• Jena Martin MD

Surgeons I Have Known

Pathologist’s original relationship – our work partner, if you will – is the surgeon.  There are just as many caricatures of surgeons as there are of pathologists, and I’m here to tell you they’re all true. 

Just kidding.  Were you imagining an arrogant old white man? The truth is that surgeons are diverse, remarkably brave and necessarily skilled.  There is some arrogance but I think that to do such invasive tasks requires a bit of arrogance.  Heck, being decisive requires a lot of confidence, and that can grow into arrogance. 

Those whose arrogance is their main feature are called cowboys.  And surgical cowboys usually work best with their equivalent cowboy pathologist, of which there are many.  A cowboy pathologist is most likely a general surgical pathologist who has trained and matured with the surgical team at his hospital. 

The term 'cowboy' in medicine has pejorative undertones, but there is grudging respect – the lone MD, doing what is necessary without beating around the bush or hedging a diagnosis.  He (and it’s always a he) will tell you like it is without waffling.  Not that some female physicians aren’t also cowboys.  They’re just called ... something different.  To be a good surgical pathologist you have to sometimes put on a cowboy hat, or as a female colleague told me, put on your big girl panties.

This means that when you call into a surgical suite over the loudspeaker, you’ve got to speak with authority.  You state your name ("This is Dr. Martin, with pathology"), the patient and the site, specifically highlighting whether it’s right or left.  The surgeon wants to hear the pertinent findings, no qualifications or fudging.  “The right breast is negative for tumor. …  Your margins are positive at the anterior aspect. …  The brain smear shows reactive astrocytes – no tumor.”


A surgical pathologist from my residency program at the world famous medical clinic had a plaque outside the lab emblazoned with his face in bas relief.  The quote was:  Rarely Wrong, Never in Doubt.  That was the quote of a cowboy.

I myself have struggled with the opposite problem - the imposter.  Overqualified but never enough.  I've had to really put up my best defenses when at work, toughening up in the wild west.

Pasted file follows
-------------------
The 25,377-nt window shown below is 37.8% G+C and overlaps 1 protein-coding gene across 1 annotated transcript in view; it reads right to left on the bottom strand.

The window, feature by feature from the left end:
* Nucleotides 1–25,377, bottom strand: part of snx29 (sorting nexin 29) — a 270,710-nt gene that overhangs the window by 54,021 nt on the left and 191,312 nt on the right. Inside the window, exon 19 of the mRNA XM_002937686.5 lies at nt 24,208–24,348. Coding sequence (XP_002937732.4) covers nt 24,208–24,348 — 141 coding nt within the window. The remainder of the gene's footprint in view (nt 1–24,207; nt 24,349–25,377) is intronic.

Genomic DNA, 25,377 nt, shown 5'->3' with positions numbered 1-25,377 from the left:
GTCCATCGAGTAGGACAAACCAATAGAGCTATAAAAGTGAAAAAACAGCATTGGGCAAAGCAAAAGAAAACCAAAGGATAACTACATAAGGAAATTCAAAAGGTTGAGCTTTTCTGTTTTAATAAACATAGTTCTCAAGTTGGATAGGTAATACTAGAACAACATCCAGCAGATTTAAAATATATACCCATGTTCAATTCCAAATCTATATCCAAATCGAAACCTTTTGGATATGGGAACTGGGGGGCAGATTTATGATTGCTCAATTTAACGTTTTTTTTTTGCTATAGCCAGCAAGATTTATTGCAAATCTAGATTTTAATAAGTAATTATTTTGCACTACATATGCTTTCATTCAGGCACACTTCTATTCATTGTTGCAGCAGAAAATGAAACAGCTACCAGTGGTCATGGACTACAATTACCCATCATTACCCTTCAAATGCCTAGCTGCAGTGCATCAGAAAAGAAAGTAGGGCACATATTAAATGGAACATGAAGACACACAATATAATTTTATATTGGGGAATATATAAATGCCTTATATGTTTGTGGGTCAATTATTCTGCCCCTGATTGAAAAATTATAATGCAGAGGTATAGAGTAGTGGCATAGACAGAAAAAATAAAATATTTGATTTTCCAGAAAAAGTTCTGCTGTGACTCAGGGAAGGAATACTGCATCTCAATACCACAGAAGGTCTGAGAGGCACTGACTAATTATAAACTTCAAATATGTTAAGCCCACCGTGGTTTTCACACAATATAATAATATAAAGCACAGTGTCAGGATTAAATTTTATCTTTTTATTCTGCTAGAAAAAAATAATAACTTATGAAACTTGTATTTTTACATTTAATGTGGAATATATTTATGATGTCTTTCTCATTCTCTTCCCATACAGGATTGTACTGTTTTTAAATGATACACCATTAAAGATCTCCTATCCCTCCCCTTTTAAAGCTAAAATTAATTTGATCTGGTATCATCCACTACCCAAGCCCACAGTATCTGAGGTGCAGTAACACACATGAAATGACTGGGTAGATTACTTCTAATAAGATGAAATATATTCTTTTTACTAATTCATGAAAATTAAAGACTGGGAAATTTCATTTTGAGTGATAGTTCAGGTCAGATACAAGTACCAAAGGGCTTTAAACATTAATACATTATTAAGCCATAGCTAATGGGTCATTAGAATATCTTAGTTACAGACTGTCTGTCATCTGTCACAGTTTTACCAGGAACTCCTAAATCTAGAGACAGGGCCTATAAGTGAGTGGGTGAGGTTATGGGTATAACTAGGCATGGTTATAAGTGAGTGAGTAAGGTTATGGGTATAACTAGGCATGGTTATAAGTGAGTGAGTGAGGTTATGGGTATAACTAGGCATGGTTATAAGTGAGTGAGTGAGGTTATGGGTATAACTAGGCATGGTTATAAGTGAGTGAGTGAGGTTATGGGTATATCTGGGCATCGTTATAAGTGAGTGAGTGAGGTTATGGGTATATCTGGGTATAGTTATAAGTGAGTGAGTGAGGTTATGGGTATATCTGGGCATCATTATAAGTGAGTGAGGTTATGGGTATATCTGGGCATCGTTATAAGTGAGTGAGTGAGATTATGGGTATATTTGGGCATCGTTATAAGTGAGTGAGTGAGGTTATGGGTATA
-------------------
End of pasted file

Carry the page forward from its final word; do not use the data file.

Pathology residency is dominated by Surgical Pathology which means lots of time in and around the OR.  After my basic training I went on to do a fellowship in Dermatopathology.  My primary work partners now are Dermatologists, and what makes my field unique is the communication and collaboration with Dermatologists and Pathologists.  During my fellowship,  I studied Clinical Dermatology while Dermatologists studied Dermatopathology.  There was lots of overlap, peer to peer teaching and different ways of learning all crammed into one year.   Dermatopathologists like to look at the clinical photos and read the chart (especially for rashes!).  There is a long tradition of communication which helps us reach the most accurate diagnosis.

In general Pathologists really know your doctors and surgeons.  We know who does the most accurate lumpectomies, whose surgeries will take the longest, who gets the most productive aspirations.  We know the individual surgeons at our hospitals and we also have a feel for each 'type' in each specialty, which could make for an interesting post. I tell people - ask your local pathologist to recommend a surgeon!

Now I predominately interact with surgeons when I am covering the Frozen Section lab, the place for immediate results from the OR.  And it turns out, I really like surgeons.  Maybe I'm more confident, or maybe in private practice on a Saturday night their questions are often simpler than in training - what is it, and did I get it all out?  I appreciate directness and that's what you get from the OR. 

We make a good team, surgeons and pathologists - we've both got our hands on your insides, and both of us know literally what the shape of your disease looks like.